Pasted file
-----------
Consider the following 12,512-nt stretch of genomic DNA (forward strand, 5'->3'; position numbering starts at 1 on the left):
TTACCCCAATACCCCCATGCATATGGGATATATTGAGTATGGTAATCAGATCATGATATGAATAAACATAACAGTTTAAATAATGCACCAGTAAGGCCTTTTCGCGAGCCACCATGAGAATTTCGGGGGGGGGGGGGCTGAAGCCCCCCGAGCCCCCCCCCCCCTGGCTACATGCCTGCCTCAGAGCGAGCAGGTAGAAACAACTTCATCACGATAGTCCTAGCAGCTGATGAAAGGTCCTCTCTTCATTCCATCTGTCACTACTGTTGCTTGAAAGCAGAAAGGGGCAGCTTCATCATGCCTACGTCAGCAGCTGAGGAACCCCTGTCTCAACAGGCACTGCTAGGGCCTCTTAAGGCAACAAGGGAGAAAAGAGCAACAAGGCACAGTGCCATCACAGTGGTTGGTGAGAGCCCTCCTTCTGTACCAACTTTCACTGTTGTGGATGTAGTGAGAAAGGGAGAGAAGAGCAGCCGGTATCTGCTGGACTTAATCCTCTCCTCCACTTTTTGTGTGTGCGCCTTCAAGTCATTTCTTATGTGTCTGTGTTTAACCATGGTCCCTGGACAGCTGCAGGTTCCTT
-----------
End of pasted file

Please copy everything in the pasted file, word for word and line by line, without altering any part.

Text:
Consider the following 12,512-nt stretch of genomic DNA (forward strand, 5'->3'; position numbering starts at 1 on the left):
TTACCCCAATACCCCCATGCATATGGGATATATTGAGTATGGTAATCAGATCATGATATGAATAAACATAACAGTTTAAATAATGCACCAGTAAGGCCTTTTCGCGAGCCACCATGAGAATTTCGGGGGGGGGGGGGCTGAAGCCCCCCGAGCCCCCCCCCCCCTGGCTACATGCCTGCCTCAGAGCGAGCAGGTAGAAACAACTTCATCACGATAGTCCTAGCAGCTGATGAAAGGTCCTCTCTTCATTCCATCTGTCACTACTGTTGCTTGAAAGCAGAAAGGGGCAGCTTCATCATGCCTACGTCAGCAGCTGAGGAACCCCTGTCTCAACAGGCACTGCTAGGGCCTCTTAAGGCAACAAGGGAGAAAAGAGCAACAAGGCACAGTGCCATCACAGTGGTTGGTGAGAGCCCTCCTTCTGTACCAACTTTCACTGTTGTGGATGTAGTGAGAAAGGGAGAGAAGAGCAGCCGGTATCTGCTGGACTTAATCCTCTCCTCCACTTTTTGTGTGTGCGCCTTCAAGTCATTTCTTATGTGTCTGTGTTTAACCATGGTCCCTGGACAGCTGCAGGTTCCTT